Illustrated below (table 2) within the context of a second example of surface treatment (partially in accordance with the invention) is the influence of hydrogen on the results obtained. The film treated here is the same as that in example 1, as is likewise the run speed, whereas the specific discharge power is in this case 35 Wmin/m2.
This table therefore shows the benefit of the ternary mixture for this polymer, including for low CO2 and hydrogen contents.
As regards table 3 below, this illustrates, within the context of a third example of implementation of the invention, the influence of the H2/N2O ratio (in an N2/N2O/H2 atmosphere containing 250 ppm N2O) on the observed results.
For this third example, the treated film is the same as that of example 1, the run speed is in this case 80 m/min, while the specific power of the discharge is in this case 25 Wmin/m2.
This table 3 therefore shows that the value of the H2/N2O ratio exerts an influence on the results obtained immediately after treatment, and that the higher the H2 ratio the better the results (this being valid up to a certain level of the H2/N2O ratio).
Moreover, it will be noted that the results after 100 days of aging (not indicated in the table) show a relatively constant result at 40 mN/m, whatever the H2/N2O ration (as an illustration, it may be noted that a value of 34 mN/m is obtained, under the same 100 day aging conditions, for the case of an air corona treatment of this same film).
Table 4 below illustrates, within the context of a 4th example of implementation of the invention, the influence of the H2/CO2 ratio (in an N2/CO2/H2 atmosphere containing 500 ppm CO2) on the observed results.
For this 4th example, the treated film is the same as that of example 1, the run speed in this case being 50 m/min while the specific power of the discharge is in this case 50 Wmin/m2.
It may therefore be clearly seen that, in the above case, the H2/CO2 ratio has only a slight influence on the results at t=0, whereas on the other hand at 100 days its influence is strong.
Table 5 below illustrates the effect of the specific power on the results obtained, for the same film as previously, the treatment gas mixture being an N2/N2O mixture containing 250 ppm N2O.
The results in table 5 make it possible to state the fact that the higher the power the more the performance improves, including in aging (but it should also be noted that the higher the power the greater the relative degradation over time).
Table 6 therefore illustrates the comparative effect of a corona pretreatment in air according to the invention, on the one hand, on the polymer already mentioned within the context of examples 1 to 5 (additive-free polypropylene) and, on the other hand, on a polypropylene with additives (commercially available source). The main treatment according to the invention is carried out using a run speed of 50 m/min and a specific power of 50 Wmin/m2, the treatment mixture used being an N2/CO2/H2 mixture containing 500 ppm CO2 and 500 ppm hydrogen.
It may therefore be clearly seen that the behavior of these two types of substrate with respect to the pretreatment are not identical: in the case of the additive-free polypropylene the pretreatment has degraded the surface, resulting in a fall in performance, whereas in the case of the polypropylene with additives, the effect of the pretreatment is unquestionably favorable.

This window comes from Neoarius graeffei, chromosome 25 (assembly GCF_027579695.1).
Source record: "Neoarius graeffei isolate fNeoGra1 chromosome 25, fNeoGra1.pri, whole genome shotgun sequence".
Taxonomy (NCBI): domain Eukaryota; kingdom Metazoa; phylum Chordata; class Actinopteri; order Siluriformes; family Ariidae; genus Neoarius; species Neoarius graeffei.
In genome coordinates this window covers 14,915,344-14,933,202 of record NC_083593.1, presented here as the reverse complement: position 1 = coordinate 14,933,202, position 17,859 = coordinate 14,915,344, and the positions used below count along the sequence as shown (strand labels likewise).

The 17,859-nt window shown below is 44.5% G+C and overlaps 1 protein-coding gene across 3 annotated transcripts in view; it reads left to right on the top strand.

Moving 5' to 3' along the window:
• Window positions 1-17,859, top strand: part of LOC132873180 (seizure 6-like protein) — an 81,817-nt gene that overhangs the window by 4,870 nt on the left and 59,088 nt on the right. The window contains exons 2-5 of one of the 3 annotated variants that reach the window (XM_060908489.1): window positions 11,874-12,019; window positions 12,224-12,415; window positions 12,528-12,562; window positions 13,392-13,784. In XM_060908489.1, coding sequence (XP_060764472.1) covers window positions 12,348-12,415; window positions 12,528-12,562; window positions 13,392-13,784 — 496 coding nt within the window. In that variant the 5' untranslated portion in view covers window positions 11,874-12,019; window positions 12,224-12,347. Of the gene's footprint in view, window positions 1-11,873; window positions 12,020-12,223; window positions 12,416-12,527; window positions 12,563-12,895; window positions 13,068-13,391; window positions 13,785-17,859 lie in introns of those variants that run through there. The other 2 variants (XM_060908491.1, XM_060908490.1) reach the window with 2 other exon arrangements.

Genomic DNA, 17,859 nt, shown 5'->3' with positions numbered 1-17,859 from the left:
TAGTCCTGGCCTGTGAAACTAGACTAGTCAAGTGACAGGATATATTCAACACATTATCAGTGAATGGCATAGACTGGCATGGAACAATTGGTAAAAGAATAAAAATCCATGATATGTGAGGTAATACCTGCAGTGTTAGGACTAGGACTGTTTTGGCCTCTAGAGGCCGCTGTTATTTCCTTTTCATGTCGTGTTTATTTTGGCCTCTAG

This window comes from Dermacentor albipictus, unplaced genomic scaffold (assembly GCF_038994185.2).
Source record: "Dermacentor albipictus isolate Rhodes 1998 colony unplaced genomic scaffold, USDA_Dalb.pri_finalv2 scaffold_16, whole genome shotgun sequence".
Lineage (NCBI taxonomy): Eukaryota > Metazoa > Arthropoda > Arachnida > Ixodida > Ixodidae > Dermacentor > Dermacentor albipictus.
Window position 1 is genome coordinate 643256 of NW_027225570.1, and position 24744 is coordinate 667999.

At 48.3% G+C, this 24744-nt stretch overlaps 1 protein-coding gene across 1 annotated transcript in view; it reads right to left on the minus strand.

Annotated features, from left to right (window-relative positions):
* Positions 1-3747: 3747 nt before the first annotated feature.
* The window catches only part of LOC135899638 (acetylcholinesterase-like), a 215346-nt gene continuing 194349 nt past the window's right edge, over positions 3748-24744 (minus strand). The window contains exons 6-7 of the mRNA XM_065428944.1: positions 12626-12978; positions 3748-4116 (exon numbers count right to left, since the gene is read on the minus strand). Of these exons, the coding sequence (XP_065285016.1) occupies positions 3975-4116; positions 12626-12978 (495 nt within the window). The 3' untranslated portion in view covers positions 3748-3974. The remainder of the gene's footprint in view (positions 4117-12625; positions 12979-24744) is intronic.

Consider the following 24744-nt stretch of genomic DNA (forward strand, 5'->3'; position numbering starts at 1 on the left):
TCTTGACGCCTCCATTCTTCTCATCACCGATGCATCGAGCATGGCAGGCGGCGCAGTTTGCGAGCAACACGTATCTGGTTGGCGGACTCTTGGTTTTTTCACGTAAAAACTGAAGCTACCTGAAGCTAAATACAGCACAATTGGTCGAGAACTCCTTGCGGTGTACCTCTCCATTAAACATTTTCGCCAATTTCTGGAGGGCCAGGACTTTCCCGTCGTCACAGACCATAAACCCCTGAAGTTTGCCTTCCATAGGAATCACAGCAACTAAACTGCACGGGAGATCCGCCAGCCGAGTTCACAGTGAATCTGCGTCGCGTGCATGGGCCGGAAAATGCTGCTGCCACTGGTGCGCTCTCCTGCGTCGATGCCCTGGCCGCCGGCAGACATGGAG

It may therefore be understood that it has been very effectively demonstrated, by means of the many examples above, that the present invention provides novel conditions for the surface treatment of polymer substrates by a dry method, making it possible actually to provide the surface properties required by each type of user site, whether this site requires immediate surface properties or whether it requires properties to be maintained over time, under remarkably economical conditions (use of inexpensive gas with, notwithstanding, active gas contents which are extremely low compared with what is recommended in the existing literature).
Again, as will have been understood on reading the foregoing, although the present invention has been described in relation to particular embodiments, it is not in any way limited thereby but, on the contrary, is capable of modifications and variants which will be apparent to a person skilled in the art within the context of the claims hereinbelow. Thus, although in the foregoing the families of very commonly used polymers, whether polystyrenes or polyolefins, have been most particularly stipulated, it will have been understood that the present invention provides a technical response to all types of application, including on less commonly used polymers such as polyamides or even polyacrylonitriles, these being given by way of entirely nonlimiting illustration of the many families of polymers used in industry.
It will be understood that many additional changes in the details, materials, steps and arrangement of parts, which have been herein described in order to explain the nature of the invention, may be made by those skilled in the art within the principle and scope of the invention as expressed in the appended claims. Thus, the present invention is not intended to be limited to the specific embodiments in the examples given above.